City Commission approves downtown church permit; removes distance requirement for alcohol sales from churches
City Commissioners unanimously approved an ordinance to remove the restriction for the sale of on-premise alcohol sales within 600 feet of church.
The proposed change came about when the city received a conditional use permit application for a church in the vacant space at 427 Central Ave., on the corner of Central and 5th Street across from Last Street Bistro.
The church submitted a formal application for the permit, which under local and state laws, requires consideration by the city and is subject to City Commission approval.
Commissioners also unanimously approved the CUP for the church, meaning they can move into the downtown space, so long as they meet all other city codes within the space.
Some commissioners were confused over what the ordinance would change, how it would relate to alcohol sales near schools or what the planning board’s recommendation to include casinos in the change would mean.
The ordinance change will, in simple terms, allow the sale of liquor within 600 feet in city zoning districts where the sale of alcohol and churches are already allowed to exist.
Had the commission not changed the ordinance and approved the church permit, the state law requiring 600 feet between churches and alcohol would have limited future downtown development.
The city planning board had recommended including casinos in the ordinance to allow them within 600 feet of churches in zoning districts where either use is allowed, but city staff did not recommend that version since it had not been much of a request from businesses and staff didn’t believe public sentiment would support such a change, according to Craig Raymond, city planning director.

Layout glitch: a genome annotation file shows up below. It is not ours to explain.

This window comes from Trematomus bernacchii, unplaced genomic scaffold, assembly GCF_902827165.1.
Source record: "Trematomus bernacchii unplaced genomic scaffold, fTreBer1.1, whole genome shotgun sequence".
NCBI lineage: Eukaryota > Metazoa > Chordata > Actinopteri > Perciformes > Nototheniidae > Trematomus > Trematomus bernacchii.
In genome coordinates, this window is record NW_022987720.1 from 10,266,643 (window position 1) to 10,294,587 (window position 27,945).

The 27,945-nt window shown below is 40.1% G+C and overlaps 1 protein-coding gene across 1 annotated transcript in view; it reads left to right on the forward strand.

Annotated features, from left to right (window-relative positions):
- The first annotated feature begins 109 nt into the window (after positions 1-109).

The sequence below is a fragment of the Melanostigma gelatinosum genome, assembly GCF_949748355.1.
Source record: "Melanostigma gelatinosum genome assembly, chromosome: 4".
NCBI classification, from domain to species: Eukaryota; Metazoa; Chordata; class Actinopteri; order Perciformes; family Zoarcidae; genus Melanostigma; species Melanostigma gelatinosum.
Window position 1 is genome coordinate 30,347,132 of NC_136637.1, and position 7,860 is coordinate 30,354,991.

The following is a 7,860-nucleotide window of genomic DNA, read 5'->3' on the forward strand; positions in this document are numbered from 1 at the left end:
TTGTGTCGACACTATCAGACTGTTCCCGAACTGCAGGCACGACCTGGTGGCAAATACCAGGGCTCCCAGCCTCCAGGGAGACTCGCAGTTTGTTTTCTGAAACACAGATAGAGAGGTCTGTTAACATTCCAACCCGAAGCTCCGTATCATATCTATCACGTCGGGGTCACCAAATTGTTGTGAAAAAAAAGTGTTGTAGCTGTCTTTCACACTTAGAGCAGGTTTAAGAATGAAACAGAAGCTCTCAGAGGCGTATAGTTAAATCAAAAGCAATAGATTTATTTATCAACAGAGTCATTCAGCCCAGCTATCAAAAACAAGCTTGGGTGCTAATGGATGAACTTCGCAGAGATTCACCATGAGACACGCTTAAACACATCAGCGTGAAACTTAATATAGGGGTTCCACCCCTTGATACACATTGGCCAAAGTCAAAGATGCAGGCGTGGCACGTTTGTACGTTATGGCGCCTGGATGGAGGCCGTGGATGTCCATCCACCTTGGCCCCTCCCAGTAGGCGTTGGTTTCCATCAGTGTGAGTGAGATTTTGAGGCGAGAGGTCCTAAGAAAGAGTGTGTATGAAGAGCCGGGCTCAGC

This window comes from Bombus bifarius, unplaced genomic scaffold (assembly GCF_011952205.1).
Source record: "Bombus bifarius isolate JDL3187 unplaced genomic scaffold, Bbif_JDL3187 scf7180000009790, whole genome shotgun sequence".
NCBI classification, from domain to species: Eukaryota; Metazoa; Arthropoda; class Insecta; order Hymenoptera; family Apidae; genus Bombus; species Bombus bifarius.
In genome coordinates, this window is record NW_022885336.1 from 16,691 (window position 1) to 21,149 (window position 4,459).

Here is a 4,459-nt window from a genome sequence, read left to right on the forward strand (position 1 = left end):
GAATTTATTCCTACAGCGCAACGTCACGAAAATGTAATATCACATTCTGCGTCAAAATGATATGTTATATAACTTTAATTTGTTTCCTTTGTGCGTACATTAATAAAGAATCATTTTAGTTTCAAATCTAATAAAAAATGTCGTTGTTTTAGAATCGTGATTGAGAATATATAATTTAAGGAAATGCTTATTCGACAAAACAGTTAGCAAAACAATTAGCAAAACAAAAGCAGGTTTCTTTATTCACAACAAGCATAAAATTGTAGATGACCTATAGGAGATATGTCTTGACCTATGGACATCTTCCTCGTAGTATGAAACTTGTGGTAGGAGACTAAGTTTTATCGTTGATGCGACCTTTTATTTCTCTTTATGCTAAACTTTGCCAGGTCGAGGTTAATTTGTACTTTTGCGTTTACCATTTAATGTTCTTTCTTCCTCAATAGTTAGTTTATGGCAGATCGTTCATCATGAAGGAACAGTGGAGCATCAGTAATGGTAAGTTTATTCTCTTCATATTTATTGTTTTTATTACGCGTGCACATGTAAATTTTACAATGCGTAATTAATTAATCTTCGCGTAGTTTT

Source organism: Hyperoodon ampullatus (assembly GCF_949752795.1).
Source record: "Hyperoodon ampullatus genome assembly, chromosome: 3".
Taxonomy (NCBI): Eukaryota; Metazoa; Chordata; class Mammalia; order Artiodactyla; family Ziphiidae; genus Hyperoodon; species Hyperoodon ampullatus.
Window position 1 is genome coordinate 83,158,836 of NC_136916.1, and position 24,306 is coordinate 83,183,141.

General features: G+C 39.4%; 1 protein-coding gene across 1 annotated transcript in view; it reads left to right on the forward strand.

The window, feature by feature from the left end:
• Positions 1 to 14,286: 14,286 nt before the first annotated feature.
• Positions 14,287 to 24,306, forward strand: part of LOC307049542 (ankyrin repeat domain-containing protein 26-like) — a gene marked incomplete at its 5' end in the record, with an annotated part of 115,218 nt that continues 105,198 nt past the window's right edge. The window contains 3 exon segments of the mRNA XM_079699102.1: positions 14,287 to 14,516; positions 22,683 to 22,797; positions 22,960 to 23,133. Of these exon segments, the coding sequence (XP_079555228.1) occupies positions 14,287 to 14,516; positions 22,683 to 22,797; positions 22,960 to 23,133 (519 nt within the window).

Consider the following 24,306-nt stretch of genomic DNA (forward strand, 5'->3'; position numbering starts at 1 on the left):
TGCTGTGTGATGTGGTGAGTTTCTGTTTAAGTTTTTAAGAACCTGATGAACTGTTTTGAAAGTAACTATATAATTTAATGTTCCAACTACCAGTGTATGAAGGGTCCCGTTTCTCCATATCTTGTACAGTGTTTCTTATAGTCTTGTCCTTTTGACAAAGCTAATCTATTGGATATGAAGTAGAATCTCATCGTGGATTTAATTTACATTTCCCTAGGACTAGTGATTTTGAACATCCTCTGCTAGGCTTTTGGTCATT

The ordinance change does not remove the distance requirement around schools.
Great Falls is not the first city to use the provision in state law that allows municipalities to create districts where the 600 foot rule doesn’t apply. City staff modeled their ordinance change after Kalispell’s, which was enacted in 2008.
Several people spoke in favor of the ordinance change, including a downtown business owner and Brett Doney of the Great Falls Development Authority.
Raymond said that city staff started hearing significant concern about the church’s proposed location well before the church even submitted its application.
Raymond said that’s why staff went looking for a way to make it work.
“Why not try to look for a win-win situation,” Raymond said. “This is a result of city staff trying… to find a positive solution that would take care of everybody.”